The combination you are suggesting mortifies me. It would help to know what the tow vehicle is. Hitch limitations need to be considered. Class III hitches have a 500 pound tongue weight capacity.....the amount of weight the hitch [and its connections to the tow vehicle] are designed to withstand, allowing for safe handling of what ever you may encounter on the road. The KLR will eat up 400 pounds [+-] of that limitation, add the weight of the carrier and the scooter.....
....and your looking at a Class IV or V hitch to withstand the weight. Now figure out how to add a trailer hitch to the back of the motorcycle carrier that will be adequate for the pop-up camper. And how is all this tongue weight affecting the handling of the tow vehicle? Weight at the rear bumper is taking weight off the front axle. Life gets exciting when the trailer starts fishtailing, and your front end is not responding, because it's too light in the front. And like our bikes, braking is most effective in the front of the tow vehicle, and that will be compromised. A blown tire anywhere in this equation at 50 MPH would be interesting at best, fatal at the worst.
Weight-distributing attachments might be an option. These slide into a Class 3/4/5 weight carrying receiver hitches, and redistributes hitch tongue weight. Weight distributing hitches are normally used for heavier trailers up to 10,000 lbs. Usually 2 spring bars, one on each side of the trailer to lift up and apply leverage to the tow vehicle, thereby redistributing tongue weight from the rear axle to the front. This provides more vehicle stability while towing. Weight distributing hitches currently come in two configurations: One with square bars that hook to the center of the ball mount, called trunnion bars, and one with round bars that slide into the bottom of the ball mount, called round bars.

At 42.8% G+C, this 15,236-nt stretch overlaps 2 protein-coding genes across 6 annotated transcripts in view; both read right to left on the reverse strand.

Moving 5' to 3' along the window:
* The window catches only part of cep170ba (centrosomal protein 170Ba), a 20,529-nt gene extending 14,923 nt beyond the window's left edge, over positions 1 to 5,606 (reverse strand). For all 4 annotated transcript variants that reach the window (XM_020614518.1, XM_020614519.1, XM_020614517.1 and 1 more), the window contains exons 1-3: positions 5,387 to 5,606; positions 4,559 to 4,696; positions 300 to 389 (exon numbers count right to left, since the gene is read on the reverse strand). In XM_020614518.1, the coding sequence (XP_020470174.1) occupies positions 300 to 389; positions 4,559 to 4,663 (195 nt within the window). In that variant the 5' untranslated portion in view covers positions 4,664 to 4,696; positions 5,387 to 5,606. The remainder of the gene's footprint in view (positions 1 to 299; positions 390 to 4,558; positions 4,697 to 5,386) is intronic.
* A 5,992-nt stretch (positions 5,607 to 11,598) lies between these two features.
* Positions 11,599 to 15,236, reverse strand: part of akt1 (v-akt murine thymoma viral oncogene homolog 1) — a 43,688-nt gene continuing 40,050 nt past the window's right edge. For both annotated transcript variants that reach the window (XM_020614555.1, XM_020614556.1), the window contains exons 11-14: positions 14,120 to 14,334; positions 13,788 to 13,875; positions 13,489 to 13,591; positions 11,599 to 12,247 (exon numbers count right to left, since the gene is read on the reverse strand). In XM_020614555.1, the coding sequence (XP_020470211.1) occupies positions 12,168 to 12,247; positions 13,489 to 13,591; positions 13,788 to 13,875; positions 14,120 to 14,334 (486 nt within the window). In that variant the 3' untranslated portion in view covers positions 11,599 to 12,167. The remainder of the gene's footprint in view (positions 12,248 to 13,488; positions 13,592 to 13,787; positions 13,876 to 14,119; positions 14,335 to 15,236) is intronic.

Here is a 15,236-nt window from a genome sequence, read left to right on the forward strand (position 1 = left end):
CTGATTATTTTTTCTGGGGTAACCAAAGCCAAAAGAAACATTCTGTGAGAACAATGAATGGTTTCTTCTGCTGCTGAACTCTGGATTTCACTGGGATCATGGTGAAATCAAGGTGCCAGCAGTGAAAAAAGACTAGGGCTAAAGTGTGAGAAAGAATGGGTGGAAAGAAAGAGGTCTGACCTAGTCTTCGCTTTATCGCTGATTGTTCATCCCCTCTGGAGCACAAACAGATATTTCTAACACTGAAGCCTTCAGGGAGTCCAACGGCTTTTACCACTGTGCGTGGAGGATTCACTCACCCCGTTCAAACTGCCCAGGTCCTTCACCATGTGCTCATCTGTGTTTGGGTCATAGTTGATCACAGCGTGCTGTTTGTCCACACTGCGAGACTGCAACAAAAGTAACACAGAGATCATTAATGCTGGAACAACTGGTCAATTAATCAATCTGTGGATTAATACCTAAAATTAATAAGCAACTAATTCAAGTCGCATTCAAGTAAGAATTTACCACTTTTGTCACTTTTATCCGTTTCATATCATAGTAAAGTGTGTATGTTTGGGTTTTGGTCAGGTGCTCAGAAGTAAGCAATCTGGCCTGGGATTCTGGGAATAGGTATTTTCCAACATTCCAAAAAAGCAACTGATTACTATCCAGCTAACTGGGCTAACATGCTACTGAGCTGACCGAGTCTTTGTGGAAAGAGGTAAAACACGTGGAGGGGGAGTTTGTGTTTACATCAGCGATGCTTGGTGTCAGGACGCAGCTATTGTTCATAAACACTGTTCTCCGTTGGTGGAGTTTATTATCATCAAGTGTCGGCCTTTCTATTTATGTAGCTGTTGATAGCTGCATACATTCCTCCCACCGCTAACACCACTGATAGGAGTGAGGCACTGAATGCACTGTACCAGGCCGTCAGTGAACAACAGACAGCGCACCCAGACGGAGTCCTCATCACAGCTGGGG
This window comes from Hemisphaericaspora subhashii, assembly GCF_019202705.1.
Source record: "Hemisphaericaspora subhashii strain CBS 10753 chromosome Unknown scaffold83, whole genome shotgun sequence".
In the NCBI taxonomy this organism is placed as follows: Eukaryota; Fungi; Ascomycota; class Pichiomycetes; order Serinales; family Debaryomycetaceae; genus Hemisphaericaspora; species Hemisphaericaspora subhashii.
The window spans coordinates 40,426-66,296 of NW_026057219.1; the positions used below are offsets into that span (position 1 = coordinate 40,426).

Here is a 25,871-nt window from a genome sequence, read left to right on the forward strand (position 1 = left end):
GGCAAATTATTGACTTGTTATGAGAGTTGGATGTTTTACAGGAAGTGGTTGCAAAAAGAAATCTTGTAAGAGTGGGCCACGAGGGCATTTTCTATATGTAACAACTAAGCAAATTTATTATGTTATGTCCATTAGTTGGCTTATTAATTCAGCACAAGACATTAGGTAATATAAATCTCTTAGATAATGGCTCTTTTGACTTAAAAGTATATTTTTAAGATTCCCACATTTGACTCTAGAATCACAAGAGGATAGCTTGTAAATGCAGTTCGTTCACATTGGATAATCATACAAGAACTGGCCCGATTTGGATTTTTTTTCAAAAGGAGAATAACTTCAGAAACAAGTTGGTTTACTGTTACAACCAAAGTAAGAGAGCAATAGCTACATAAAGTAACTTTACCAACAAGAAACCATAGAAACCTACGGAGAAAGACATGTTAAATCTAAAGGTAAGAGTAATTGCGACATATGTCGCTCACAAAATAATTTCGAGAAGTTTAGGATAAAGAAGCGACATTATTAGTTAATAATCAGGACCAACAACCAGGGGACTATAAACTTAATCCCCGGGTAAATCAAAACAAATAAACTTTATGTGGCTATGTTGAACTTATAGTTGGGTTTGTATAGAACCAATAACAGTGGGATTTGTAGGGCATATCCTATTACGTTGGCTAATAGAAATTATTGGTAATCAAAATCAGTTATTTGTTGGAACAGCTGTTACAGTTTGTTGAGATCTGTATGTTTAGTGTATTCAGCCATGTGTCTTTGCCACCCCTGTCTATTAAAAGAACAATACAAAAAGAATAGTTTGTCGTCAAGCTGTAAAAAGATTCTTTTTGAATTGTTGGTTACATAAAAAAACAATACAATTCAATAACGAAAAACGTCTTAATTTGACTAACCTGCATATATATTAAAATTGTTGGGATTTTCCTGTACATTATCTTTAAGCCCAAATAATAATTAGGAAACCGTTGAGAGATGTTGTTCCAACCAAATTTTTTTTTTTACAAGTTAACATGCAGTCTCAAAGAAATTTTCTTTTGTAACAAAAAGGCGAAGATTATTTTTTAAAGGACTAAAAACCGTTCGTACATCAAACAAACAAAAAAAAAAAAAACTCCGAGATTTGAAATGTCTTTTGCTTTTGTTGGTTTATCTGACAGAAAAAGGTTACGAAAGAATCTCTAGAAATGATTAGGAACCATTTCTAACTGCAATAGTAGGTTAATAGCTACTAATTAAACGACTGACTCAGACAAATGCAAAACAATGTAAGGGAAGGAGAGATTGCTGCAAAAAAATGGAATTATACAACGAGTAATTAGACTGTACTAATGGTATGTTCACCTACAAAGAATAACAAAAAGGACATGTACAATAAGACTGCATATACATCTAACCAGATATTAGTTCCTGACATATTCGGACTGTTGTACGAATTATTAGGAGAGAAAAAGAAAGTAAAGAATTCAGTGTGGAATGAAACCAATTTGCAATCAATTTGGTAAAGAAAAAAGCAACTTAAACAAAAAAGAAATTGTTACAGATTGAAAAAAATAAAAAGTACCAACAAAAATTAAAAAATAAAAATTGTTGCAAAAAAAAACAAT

Anything is possible with enough resources, mostly green in color, with pictures of Ben Franklin on them.
I've seen this set up doubled up and work well on a Class C motor home:
Sorry to sound pessimistic. You may well have a E or F-450 or equivalent or bigger, and my fear mongering would all for naught. If you have anything less than that for a tow vehicle, please consider my concerns. And don't forget to check the load rating on your tow vehicle tires.